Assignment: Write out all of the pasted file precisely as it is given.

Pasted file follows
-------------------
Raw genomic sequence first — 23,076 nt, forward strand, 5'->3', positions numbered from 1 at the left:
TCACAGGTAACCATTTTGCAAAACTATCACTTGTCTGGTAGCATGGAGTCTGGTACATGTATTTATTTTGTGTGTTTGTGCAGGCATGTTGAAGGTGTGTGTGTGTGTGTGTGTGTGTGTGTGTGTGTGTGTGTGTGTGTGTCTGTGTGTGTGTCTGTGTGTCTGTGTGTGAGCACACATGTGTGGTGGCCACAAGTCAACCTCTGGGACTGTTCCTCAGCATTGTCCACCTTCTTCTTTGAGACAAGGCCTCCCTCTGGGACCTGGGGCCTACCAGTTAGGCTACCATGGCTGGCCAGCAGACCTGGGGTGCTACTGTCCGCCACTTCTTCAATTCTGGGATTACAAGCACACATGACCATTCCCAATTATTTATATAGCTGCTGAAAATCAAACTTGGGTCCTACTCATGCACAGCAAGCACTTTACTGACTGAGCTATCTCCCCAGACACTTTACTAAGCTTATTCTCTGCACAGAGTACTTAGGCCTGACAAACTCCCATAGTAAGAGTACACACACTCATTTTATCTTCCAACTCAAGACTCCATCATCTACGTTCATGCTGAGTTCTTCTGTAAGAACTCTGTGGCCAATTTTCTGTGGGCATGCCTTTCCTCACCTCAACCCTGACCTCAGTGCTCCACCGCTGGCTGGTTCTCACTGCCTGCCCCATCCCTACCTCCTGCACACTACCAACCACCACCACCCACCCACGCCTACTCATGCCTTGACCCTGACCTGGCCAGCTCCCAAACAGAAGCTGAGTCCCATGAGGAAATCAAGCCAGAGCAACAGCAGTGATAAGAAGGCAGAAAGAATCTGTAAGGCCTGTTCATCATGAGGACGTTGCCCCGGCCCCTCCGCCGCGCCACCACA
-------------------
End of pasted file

Raw genomic sequence first — 23,076 nt, forward strand, 5'->3', positions numbered from 1 at the left:
TCACAGGTAACCATTTTGCAAAACTATCACTTGTCTGGTAGCATGGAGTCTGGTACATGTATTTATTTTGTGTGTTTGTGCAGGCATGTTGAAGGTGTGTGTGTGTGTGTGTGTGTGTGTGTGTGTGTGTGTGTGTGTGTGTCTGTGTGTGTGTCTGTGTGTCTGTGTGTGAGCACACATGTGTGGTGGCCACAAGTCAACCTCTGGGACTGTTCCTCAGCATTGTCCACCTTCTTCTTTGAGACAAGGCCTCCCTCTGGGACCTGGGGCCTACCAGTTAGGCTACCATGGCTGGCCAGCAGACCTGGGGTGCTACTGTCCGCCACTTCTTCAATTCTGGGATTACAAGCACACATGACCATTCCCAATTATTTATATAGCTGCTGAAAATCAAACTTGGGTCCTACTCATGCACAGCAAGCACTTTACTGACTGAGCTATCTCCCCAGACACTTTACTAAGCTTATTCTCTGCACAGAGTACTTAGGCCTGACAAACTCCCATAGTAAGAGTACACACACTCATTTTATCTTCCAACTCAAGACTCCATCATCTACGTTCATGCTGAGTTCTTCTGTAAGAACTCTGTGGCCAATTTTCTGTGGGCATGCCTTTCCTCACCTCAACCCTGACCTCAGTGCTCCACCGCTGGCTGGTTCTCACTGCCTGCCCCATCCCTACCTCCTGCACACTACCAACCACCACCACCCACCCACGCCTACTCATGCCTTGACCCTGACCTGGCCAGCTCCCAAACAGAAGCTGAGTCCCATGAGGAAATCAAGCCAGAGCAACAGCAGTGATAAGAAGGCAGAAAGAATCTGTAAGGCCTGTTCATCATGAGGACGTTGCCCCGGCCCCTCCGCCGCGCCACCACA